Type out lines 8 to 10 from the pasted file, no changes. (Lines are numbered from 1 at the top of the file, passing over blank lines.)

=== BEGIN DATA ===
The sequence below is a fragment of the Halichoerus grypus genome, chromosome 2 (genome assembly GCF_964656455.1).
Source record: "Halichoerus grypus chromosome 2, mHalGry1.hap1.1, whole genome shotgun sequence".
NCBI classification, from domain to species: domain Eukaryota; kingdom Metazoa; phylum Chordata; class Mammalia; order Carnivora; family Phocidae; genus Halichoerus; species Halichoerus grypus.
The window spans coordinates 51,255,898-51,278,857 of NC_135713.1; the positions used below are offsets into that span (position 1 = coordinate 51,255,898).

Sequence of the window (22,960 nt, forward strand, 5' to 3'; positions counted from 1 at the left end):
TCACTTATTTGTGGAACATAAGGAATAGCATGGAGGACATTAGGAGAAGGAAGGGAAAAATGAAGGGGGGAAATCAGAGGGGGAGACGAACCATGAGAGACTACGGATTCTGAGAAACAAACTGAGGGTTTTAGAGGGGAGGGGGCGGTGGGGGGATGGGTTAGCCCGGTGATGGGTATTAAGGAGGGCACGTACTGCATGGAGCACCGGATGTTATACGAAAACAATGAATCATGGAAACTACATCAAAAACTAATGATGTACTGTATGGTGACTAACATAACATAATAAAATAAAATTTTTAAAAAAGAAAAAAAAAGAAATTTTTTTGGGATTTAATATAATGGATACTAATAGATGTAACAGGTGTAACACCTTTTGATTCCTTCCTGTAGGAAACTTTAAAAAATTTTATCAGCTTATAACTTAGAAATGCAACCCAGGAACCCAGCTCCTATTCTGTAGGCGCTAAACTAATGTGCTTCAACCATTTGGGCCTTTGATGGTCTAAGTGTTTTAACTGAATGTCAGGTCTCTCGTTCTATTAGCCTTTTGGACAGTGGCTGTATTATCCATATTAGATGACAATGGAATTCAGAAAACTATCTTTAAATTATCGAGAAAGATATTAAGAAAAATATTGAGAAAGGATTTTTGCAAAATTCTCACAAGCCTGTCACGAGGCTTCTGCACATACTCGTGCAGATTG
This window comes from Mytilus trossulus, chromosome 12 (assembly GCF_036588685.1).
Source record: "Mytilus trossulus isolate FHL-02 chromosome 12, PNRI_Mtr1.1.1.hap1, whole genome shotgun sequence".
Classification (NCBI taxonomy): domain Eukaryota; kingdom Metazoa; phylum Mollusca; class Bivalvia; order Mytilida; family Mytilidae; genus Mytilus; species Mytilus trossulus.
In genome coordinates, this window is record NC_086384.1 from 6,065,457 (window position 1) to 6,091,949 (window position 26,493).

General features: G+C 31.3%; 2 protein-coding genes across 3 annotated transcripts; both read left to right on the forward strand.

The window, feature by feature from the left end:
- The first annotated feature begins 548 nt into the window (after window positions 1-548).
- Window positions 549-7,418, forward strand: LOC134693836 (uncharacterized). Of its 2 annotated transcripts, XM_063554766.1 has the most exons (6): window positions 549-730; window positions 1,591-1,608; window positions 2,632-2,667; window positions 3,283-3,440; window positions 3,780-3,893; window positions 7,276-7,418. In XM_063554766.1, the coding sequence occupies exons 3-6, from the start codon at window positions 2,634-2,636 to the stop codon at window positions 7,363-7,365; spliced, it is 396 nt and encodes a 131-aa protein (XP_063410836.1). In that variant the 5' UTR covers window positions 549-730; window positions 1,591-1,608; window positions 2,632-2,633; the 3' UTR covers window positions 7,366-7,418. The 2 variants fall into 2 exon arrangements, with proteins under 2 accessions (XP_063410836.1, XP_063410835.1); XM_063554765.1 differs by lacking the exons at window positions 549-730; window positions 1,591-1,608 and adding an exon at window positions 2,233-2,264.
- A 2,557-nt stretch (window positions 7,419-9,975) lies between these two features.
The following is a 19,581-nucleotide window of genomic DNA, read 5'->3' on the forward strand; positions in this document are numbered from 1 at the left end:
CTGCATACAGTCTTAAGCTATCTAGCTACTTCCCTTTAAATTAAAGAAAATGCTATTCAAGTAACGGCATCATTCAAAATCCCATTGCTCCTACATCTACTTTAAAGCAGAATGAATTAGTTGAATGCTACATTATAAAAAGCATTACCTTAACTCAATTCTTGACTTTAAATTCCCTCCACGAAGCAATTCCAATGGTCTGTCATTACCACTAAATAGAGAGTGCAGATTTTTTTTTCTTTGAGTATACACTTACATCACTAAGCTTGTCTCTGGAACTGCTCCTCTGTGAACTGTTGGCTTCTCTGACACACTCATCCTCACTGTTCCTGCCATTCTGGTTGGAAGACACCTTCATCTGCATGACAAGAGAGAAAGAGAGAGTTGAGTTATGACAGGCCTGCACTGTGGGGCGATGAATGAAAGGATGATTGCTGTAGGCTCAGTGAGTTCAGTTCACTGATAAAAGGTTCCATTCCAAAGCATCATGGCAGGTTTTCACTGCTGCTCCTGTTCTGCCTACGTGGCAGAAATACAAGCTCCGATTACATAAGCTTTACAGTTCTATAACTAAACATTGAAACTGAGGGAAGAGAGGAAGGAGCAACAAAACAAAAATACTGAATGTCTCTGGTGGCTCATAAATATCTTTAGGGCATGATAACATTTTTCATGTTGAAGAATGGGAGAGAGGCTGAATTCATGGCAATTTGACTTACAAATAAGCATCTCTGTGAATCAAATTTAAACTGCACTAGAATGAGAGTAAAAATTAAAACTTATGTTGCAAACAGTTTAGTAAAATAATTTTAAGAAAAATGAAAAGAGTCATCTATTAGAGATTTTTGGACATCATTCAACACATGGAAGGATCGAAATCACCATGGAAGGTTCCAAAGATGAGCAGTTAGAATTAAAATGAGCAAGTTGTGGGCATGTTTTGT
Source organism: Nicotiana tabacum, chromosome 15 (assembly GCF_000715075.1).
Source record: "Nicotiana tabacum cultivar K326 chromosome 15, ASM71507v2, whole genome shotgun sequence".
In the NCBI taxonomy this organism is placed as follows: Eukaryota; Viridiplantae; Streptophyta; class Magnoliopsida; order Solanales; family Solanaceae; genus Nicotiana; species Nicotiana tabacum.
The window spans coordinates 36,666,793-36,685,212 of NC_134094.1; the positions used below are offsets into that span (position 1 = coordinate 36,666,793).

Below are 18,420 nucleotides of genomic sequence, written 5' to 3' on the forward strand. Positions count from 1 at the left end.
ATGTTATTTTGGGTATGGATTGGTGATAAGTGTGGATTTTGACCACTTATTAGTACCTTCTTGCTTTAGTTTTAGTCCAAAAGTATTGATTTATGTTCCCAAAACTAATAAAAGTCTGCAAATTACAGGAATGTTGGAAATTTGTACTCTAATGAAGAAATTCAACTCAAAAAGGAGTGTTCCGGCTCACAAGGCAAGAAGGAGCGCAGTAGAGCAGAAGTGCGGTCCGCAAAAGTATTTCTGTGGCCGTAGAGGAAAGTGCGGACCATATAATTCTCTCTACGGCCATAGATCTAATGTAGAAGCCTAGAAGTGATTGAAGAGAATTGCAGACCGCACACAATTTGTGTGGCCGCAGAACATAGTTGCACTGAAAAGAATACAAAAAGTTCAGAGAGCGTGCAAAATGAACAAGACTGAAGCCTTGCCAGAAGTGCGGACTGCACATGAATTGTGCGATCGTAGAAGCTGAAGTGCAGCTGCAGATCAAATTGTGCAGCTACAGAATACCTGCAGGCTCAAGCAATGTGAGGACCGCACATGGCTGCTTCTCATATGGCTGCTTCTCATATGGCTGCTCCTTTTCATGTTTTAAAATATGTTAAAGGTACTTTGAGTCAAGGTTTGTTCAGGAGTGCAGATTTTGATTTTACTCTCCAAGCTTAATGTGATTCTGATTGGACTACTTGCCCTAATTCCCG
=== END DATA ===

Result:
Source record: "Mytilus trossulus isolate FHL-02 chromosome 12, PNRI_Mtr1.1.1.hap1, whole genome shotgun sequence".
Classification (NCBI taxonomy): domain Eukaryota; kingdom Metazoa; phylum Mollusca; class Bivalvia; order Mytilida; family Mytilidae; genus Mytilus; species Mytilus trossulus.
In genome coordinates, this window is record NC_086384.1 from 6,065,457 (window position 1) to 6,091,949 (window position 26,493).